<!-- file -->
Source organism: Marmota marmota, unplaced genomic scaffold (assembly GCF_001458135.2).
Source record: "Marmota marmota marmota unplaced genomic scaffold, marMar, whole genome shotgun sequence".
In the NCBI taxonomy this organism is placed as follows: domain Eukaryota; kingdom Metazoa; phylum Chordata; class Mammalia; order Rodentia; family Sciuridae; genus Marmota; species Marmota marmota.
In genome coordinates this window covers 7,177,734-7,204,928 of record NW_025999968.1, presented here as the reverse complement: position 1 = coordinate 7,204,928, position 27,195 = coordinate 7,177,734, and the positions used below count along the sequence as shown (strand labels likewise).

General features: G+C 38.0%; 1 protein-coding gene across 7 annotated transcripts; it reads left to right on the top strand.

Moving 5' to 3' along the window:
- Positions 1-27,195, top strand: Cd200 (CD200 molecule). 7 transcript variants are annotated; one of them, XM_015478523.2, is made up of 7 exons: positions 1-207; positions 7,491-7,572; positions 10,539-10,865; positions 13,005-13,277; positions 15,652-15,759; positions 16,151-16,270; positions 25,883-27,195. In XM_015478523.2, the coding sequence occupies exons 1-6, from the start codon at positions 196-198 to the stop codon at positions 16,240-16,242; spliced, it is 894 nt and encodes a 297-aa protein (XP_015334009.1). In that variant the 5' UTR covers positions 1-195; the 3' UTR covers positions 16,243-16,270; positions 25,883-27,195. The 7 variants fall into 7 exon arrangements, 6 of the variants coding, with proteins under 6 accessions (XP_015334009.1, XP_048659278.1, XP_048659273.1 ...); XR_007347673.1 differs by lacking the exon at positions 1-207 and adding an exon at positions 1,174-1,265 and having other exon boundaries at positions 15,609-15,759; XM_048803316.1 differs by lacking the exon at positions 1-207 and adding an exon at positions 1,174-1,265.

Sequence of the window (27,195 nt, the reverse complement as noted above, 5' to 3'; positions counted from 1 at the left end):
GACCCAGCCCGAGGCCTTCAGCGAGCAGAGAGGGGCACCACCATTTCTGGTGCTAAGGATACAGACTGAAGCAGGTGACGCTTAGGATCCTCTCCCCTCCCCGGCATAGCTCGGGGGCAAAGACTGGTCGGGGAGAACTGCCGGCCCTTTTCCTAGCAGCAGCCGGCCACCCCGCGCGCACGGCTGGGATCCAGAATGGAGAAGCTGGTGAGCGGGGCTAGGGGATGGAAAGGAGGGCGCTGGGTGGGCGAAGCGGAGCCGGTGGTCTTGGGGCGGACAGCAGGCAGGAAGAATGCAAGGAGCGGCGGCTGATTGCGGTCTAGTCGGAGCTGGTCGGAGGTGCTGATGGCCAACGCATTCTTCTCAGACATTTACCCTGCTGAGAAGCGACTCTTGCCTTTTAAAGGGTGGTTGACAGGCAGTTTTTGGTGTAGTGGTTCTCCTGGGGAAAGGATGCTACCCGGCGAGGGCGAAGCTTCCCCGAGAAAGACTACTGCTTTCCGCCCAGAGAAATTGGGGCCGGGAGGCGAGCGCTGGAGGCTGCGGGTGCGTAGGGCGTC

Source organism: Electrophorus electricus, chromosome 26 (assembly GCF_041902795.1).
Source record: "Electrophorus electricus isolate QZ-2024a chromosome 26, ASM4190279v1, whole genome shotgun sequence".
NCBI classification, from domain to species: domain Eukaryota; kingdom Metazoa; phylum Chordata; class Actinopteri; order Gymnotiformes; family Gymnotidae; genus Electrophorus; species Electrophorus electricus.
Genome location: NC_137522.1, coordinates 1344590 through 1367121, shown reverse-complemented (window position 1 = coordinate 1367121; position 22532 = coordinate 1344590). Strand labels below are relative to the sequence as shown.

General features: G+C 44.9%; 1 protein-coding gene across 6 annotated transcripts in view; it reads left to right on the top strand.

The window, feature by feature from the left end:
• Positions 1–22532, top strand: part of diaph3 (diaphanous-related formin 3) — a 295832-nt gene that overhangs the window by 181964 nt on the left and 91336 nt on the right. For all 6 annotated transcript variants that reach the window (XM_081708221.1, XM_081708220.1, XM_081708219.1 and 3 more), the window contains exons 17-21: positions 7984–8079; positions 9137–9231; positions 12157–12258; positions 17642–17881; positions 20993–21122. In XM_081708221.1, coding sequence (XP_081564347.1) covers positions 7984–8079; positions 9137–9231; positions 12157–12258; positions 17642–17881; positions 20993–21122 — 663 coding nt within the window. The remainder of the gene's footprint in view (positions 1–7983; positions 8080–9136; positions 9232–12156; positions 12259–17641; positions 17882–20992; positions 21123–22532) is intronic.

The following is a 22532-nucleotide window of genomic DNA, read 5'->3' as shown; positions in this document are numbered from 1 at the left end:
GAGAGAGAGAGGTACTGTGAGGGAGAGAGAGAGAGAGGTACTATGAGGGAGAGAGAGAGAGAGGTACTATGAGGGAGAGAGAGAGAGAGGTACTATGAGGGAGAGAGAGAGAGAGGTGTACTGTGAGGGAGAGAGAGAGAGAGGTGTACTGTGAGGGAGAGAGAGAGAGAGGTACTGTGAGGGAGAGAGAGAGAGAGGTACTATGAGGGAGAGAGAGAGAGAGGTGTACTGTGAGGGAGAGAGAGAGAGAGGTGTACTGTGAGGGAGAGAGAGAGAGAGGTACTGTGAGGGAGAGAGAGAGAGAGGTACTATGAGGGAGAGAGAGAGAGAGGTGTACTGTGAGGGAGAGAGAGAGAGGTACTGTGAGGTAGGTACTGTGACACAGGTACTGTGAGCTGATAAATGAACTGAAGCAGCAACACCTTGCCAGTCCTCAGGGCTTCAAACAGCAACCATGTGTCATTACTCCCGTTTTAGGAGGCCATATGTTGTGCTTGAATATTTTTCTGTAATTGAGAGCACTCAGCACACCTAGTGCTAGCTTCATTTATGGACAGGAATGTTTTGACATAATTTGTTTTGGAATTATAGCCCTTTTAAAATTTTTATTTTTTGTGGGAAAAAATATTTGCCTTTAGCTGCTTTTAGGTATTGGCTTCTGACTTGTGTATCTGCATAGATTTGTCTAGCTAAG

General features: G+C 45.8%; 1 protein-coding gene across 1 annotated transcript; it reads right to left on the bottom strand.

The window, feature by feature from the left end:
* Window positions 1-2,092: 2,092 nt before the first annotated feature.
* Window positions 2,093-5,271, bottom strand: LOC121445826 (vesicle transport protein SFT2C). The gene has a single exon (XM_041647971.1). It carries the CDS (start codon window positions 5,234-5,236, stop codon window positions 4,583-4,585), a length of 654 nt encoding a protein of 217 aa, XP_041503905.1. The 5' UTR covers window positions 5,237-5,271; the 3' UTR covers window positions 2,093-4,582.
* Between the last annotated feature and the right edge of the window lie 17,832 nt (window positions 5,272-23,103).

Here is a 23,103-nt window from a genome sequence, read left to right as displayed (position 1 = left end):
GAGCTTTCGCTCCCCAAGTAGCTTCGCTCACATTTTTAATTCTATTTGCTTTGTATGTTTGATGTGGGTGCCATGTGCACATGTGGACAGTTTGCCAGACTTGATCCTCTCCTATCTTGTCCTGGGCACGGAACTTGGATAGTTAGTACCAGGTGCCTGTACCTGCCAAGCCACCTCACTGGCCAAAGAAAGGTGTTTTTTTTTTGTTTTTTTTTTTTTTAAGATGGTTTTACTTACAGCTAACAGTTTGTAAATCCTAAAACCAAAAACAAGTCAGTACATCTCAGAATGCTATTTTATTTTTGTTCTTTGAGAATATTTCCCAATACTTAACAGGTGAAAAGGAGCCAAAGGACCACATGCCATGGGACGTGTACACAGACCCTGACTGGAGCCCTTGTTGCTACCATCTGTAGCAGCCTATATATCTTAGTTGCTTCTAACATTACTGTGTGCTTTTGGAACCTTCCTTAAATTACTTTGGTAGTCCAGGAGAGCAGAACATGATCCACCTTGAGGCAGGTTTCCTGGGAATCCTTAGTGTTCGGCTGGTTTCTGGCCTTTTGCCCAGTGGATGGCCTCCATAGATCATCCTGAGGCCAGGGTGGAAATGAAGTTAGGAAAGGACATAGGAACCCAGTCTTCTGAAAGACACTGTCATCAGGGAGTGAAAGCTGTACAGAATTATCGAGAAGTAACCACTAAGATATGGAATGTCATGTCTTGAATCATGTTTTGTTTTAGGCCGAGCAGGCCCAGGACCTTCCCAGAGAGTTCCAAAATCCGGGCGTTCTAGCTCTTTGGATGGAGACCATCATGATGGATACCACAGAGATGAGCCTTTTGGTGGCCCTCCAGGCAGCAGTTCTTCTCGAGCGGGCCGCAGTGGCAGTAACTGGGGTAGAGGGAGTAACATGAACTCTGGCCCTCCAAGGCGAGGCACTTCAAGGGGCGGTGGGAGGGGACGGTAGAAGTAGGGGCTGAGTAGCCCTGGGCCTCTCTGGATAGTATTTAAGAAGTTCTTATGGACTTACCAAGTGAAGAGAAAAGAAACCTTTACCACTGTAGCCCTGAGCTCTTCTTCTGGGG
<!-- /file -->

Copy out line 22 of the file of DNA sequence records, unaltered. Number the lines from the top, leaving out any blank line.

* Window positions 2,093-5,271, bottom strand: LOC121445826 (vesicle transport protein SFT2C). The gene has a single exon (XM_041647971.1). It carries the CDS (start codon window positions 5,234-5,236, stop codon window positions 4,583-4,585), a length of 654 nt encoding a protein of 217 aa, XP_041503905.1. The 5' UTR covers window positions 5,237-5,271; the 3' UTR covers window positions 2,093-4,582.